Rome and the Enemy: Imperial Strategy in the Principate, By Susan P. Mattern, University of California Press, $35.
There is a saying about history: “The only thing new is found in ancient history.” The wisdom behind the statement is that while writings about the recent past are simply a variation on the writings about the more distant past, new discoveries about ancient civilizations are frequently turned up thanks to archeologists. Susan Mattern, an assistant professor of classics at the University of Georgia, has disproved this saying with the publication of a first-class analysis of Rome’s grand strategy.
Mattern has carefully examined Roman literature to determine the nature of the Roman leaders’ thinking on strategic subjects. The genius of the book is that the author has assumed from the start that Roman leaders thought differently about strategy than we do. Her first task was, therefore, to determine the Roman strategic mind. Mattern then defined a period that has extensive contemporary literature to study, and correctly settled on the era of the Principate, 31 b.c.a.d. 235. She next identified Rome’s strategic decision-makers during that era–the emperor and his advisers. Next came an examination of how this highest class of Roman citizens was educated–how their minds were initially shaped.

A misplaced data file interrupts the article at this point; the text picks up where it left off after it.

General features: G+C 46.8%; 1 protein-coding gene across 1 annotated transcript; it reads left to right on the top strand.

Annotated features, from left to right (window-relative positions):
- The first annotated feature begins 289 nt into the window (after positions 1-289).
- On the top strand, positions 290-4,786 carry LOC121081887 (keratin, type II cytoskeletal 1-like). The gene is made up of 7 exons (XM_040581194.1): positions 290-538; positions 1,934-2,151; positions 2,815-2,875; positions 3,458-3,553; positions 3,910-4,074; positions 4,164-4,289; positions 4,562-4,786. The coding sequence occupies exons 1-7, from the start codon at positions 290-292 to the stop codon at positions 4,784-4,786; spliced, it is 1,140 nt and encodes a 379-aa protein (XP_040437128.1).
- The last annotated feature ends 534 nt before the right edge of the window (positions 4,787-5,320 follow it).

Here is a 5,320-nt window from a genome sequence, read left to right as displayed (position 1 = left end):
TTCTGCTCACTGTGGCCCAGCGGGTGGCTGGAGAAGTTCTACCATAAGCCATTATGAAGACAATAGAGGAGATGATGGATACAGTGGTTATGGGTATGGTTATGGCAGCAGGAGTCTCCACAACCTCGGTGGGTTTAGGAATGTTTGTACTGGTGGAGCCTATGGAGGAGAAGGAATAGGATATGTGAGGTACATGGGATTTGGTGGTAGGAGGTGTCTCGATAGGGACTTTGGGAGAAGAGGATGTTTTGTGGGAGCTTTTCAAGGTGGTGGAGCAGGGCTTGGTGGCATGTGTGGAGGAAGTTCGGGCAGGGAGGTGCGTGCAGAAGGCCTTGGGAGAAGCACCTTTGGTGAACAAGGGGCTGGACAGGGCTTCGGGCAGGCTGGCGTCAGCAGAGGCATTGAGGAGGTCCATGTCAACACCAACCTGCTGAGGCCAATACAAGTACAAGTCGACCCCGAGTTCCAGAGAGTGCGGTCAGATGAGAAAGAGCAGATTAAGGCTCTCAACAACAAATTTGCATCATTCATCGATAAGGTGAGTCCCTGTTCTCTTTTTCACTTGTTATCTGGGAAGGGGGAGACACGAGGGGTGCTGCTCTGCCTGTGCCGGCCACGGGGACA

At this point, a Roman military history different from what has been dominant for the last two centuries begins to unfold. Mattern reveals educational instruction for Rome’s ruling elite during the Principate as differing somewhat from the earlier Greek practices. The Roman upper-strata youth were tutored almost exclusively in literature and rhetoric. The author then turns to the world of cartography and comes to the conclusion that Roman strategy was produced without our modern notion of maps. Whereas modern students visualize Rome’s growth with relevant two-dimensional representations of the earth’s surface at their elbows, Rome’s strategic decision-makers were largely dealing with odological, one-dimensional representations of the terrain or simply previously written itineraries. These and other very basic realizations prove Mattern’s point that it is essential to define the Roman strategic mind before we critique, or even attempt to interpret, Roman strategy.
Rome’s leaders thought about strategy in very different ways than we do. Roman leaders did not have an accurate grasp of their vast empire’s geography. They were unskilled in logistics or other essential disciplines now fundamental to the strategist’s thinking. So, it is not surprising that they did not express their strategic goals or plans in recognizable geopolitical, economic, and military terms. For example, while we perceive threats that call for deterrence, they perceived insults to Rome that called for revenge. While we produce international alliances aimed at defending a region, they produced offensive campaigns of slaughter and destruction aimed at terrorizing existing or potential opponents. This excellent book contains many more fresh ideas about the ancients.